I liked the focus fabric so much I made the bed runner reversible:
The final category is a bit of a hodgepodge. I made a quilted cover for my stepmother’s new iPad Pro . . .
. . . and a cardholder for her bridge hands:
For my friend and fellow Quister (Quilt Sister) Vickie I made an iron caddy that doubles as a pressing mat . . .
. . . plus a matching 4″ x 4″ fabric box that she can use as a threadcatcher:
For myself I made some accessories to match my Junior Billie Bag: a rotary cutter coat made from my tutorial . . .
. . . and a scissors case . . .
. . . and a sewing caddy that sits upright in a Lucite stand:
A 4″ x 4″ fabric box (yes, it’s a threadcatcher) completes the ensemble:
As you have surmised, I’m crazy in love with that fabric line (Paradise by Alisse Coulter for Camelot Cottons). I expect you’ll see more of it in 2017, as I bought a lot when it was released a couple years ago.
I’m sending a shout out to the talented longarm quilters who transformed my 2016 quilt tops into beautiful quilts — Coleen Barnhardt, Karlee Sandell, Debbie Scroggy, and Sherry Wadley — and to you, my loyal blog readers, for your continuing interest and support of First Light Designs.
It’s Thanksgiving Day and I am thankful to be here in Georgia at the home of my twin sister, Diane, celebrating with her family and my own DH. After six days away from my sewing machine, however, I am eager to get back behind the wheel. (A sewing machine has a flywheel, after all.)
Many years ago I brought my old Elna sewing machine (purchased in 1975) to Diane’s home, and I have worked on many a quilt and home dec project since then. This year I brought a few small projects from home to work on, including a new sewing tool caddy using some favorite fabrics I have used on other quilting accessories:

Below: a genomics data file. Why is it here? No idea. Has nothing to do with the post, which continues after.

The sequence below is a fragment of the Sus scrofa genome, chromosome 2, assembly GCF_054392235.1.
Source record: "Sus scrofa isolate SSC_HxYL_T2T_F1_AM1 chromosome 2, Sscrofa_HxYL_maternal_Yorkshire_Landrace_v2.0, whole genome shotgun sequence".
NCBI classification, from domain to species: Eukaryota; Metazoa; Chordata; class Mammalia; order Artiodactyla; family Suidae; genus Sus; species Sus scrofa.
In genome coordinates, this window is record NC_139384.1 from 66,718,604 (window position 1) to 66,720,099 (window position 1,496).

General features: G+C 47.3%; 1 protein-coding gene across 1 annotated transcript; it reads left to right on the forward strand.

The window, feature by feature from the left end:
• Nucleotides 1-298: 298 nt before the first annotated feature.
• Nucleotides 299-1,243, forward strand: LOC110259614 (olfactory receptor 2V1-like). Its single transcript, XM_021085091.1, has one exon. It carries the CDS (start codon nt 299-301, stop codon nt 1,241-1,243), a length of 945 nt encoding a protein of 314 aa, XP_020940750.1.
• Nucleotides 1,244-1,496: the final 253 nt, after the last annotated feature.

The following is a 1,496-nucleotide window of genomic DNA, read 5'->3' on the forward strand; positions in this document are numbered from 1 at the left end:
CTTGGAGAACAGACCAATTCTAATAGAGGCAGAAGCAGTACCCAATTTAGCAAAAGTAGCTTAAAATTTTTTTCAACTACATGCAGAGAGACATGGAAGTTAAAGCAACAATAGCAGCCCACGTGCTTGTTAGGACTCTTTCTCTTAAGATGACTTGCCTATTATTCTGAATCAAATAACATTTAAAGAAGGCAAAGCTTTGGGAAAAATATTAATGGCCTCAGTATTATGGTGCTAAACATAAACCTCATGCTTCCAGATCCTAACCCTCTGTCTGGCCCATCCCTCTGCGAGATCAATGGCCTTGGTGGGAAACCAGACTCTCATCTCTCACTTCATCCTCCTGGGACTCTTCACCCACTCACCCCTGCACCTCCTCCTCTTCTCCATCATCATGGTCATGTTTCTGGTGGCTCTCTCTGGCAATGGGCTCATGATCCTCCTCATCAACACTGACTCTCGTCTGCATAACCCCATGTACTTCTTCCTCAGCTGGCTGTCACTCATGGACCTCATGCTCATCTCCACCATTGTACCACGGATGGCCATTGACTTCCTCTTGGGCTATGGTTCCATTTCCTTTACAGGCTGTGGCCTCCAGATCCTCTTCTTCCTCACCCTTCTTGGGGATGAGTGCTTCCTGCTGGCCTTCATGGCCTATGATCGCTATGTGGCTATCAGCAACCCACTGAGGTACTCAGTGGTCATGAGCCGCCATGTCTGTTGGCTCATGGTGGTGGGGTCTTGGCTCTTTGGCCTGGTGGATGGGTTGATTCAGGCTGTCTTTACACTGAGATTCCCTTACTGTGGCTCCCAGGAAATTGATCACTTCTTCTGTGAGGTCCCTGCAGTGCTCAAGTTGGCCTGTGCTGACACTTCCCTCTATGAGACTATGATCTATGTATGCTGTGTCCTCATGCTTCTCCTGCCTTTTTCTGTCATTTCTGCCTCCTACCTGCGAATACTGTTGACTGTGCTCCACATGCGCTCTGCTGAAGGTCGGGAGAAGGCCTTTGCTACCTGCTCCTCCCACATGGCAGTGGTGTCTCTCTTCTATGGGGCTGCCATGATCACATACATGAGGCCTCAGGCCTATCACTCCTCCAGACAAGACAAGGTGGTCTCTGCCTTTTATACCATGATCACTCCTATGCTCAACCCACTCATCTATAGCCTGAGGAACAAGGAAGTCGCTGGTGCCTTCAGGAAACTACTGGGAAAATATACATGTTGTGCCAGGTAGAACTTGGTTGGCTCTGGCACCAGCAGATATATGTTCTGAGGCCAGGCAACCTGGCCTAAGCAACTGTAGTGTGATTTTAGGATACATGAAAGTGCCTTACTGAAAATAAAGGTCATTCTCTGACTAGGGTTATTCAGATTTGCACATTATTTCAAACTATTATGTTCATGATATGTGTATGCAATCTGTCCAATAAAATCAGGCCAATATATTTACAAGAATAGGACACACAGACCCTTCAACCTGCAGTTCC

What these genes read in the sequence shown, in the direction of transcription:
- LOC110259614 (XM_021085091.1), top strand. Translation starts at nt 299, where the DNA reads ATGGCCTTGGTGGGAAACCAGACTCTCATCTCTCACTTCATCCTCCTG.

The pattern (Travel Case by Pearl P. Pereira of p3designs.com) calls for three pockets on the inside to hold tools but I am adding a fourth pocket:
My fabrics are cut and ready to sew but I am putting everything away for now to help Diane with Thanksgiving Dinner. The air is already redolent with the smell of pumpkin pie, which just came out of the oven. The turkey goes in next!
For those of you who celebrate American Thanksgiving, I hope the same good smells are permeating your home and that you too are spending the day with loved ones.
I’ve made three Junior Billie Bags this year. The first one was made as a class sample, which I kept. The second was made as a birthday gift. Number 3 was also made as a class sample. Since I don’t need another JBB, I decided to make one for a good friend. Regular readers have seen this bag while it was still in flat pieces. Now it’s three dimensional!
A Junior Billie Bag is challenging to make — but oh, so worth it. I call it the quintessential quilter’s tote. Measuring 14″ wide, 17″ high, and 7½” wide, it’s large enough to hold a lot of supplies but small enough to be carried easily, especially because of the two sets of handles. Pockets on the outside and inside can be customized to hold a quilter’s favorite set of sewing and quilting tools.
Here’s one side of #3, finished last week:
I like that block so much I used it on #1 and #2. On the other side of the bag I made what I call a kaleido-spinner block:
Here are a couple of side views, to show you the pockets on the outside:
And finally, a peek inside the bag, which is loaded with pockets:
My friend Miriam was as delighted to receive it as I was to give it to her. We work on quilt projects together at the Pine Needle, the local quilt shop where I teach. It’s the same quilt shop where Billie Mahorney, the designer of the bag, taught for almost 20 years before moving to Idaho in 2009. Billie taught her bag class many times during those years, and I am very honored that she has passed the torch on to me.
The next time I see Miriam, I expect she will be toting her brand new Junior Billie Bag, loaded with her favorite things.
JBB? That’s the Junior Billie Bag, the most versatile quilter’s tote I’ve ever seen. I’m teaching a class on it at the Pine Needle, making one along with my students but staying a couple steps ahead to show them how the bag, designed years ago by Billie Mahorney, comes together. (You can see what a finished Junior Billie Bag looks like here, and you can see my first post about the JBB currently under construction here.)